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What is Tardive Dyskinesia (TD)?

Find out about Tardive Dyskinesia, TD, a major side effect of prolonged treatment with antipsychotic medications used to treat schizophrenia, bipolar disorder, depression.

Find out about Tardive Dyskinesia, TD, a major side effect of prolonged treatment with the antipsychotic medications.

Tardive Dyskinesia (TD), a term coined in 1964, describes a set of abnormal, involuntary movements of the orofacial area or extremities. TD is thought to result from prolonged treatment with the neuroleptic (antipsychotic) medications that help to control symptoms of severe mental illness, particularly schizophrenia. Tardive means "late" and "dyskinesia" means "movement disorder."

What are the symptoms of TD?

The symptoms of Tardive Dyskinesia range from occasional to continuous, and from barely perceptive to blatant. At one extreme are slight movements such as involuntary blinking, lip-licking, tongue-twitching, or foot-tapping - symptoms that may go unnoticed even by the patient, his/her family, or doctor. At the other extreme are conspicuous movements such as writing, rocking, twisting, jerking, flexing, and stiffening of virtually any or all parts of the body. Fortunately, the occurrence of severe cases of TD is relatively rare (about five percent).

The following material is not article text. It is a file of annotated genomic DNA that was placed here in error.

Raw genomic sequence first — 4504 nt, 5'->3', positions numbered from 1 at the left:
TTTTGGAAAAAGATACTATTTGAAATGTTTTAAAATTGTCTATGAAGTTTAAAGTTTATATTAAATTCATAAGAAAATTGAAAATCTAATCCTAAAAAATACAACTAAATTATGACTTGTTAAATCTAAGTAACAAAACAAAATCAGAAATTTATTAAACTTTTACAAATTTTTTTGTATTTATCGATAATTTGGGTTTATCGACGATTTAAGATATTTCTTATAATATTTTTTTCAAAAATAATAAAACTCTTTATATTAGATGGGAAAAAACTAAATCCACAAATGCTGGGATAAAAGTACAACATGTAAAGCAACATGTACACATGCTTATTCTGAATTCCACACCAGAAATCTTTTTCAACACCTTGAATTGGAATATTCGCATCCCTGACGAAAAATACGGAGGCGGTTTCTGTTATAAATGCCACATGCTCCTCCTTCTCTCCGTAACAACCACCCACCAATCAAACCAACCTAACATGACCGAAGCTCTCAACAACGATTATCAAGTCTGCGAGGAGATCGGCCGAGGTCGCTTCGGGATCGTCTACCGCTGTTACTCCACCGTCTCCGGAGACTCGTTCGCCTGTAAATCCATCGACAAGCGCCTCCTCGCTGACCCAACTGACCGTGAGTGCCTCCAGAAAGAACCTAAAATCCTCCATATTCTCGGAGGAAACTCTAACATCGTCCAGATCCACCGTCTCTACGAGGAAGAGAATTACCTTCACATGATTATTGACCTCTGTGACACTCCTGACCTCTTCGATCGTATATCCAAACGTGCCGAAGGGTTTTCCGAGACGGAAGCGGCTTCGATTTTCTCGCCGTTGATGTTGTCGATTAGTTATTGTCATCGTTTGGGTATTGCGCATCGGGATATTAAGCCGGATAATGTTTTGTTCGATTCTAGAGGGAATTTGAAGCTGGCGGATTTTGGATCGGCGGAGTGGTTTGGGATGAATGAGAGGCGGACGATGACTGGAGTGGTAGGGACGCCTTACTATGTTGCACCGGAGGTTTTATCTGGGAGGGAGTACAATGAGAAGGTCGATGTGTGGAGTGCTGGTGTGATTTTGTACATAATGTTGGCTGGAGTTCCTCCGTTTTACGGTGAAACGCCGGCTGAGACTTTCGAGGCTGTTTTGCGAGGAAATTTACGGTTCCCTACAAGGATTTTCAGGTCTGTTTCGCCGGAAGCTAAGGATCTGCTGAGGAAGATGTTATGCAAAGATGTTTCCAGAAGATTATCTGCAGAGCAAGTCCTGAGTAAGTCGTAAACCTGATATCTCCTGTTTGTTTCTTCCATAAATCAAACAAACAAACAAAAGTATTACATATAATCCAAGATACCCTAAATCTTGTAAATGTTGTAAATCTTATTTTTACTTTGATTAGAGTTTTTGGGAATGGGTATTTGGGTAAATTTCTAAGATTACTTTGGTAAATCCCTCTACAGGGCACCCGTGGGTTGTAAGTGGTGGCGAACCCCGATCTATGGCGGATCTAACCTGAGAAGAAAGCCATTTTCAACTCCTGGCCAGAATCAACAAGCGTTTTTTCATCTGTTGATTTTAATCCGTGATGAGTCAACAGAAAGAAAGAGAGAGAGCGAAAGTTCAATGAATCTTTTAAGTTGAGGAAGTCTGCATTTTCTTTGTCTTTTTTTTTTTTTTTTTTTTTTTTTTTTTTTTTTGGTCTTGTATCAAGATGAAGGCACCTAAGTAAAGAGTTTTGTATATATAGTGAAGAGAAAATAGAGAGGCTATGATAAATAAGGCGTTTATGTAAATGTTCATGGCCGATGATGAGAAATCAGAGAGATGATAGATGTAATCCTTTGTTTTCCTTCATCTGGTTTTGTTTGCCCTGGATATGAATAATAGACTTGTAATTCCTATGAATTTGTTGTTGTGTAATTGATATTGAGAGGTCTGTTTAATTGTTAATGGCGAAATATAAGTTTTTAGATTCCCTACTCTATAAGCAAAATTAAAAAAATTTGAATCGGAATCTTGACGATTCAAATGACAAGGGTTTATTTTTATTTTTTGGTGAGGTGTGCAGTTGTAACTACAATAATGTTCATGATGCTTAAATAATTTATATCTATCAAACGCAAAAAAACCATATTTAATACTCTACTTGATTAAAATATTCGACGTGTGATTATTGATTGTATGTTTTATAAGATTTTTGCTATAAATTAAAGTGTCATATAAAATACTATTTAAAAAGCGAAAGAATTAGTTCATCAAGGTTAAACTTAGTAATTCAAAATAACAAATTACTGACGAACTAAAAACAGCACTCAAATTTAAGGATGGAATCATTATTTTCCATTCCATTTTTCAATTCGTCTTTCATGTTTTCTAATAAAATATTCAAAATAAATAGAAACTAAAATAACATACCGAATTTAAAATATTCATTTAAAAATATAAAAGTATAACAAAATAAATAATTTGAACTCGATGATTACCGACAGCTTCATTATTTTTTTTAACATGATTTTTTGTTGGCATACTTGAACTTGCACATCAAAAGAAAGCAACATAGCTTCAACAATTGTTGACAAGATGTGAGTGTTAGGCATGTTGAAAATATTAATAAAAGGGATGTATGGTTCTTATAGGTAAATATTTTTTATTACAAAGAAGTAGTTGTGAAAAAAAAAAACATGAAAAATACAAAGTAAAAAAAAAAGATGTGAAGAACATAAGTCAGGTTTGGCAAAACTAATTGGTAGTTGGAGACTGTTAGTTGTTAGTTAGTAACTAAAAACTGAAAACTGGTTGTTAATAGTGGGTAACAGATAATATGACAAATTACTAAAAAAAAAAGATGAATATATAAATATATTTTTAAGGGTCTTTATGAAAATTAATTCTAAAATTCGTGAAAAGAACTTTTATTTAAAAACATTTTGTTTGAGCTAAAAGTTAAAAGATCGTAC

How do antipsychotic drugs increase the risk of Tardive Dyskinesia?

Although it is not clear how antipsychotic drugs do what they're supposed to do, much less how they increase the risk of TD, it is know that they change how nerve impulses jump from one set of nerve cells (pre-synaptic neurons) across a gap (synapse) to another set of nerve cells (post-synaptic receptors). The impulses are carried by substances called "neurotransmitters." Anti-psychotic drugs block a particular neurotransmitter called "dopamine," allowing little of it to reach the post-synaptic receptors.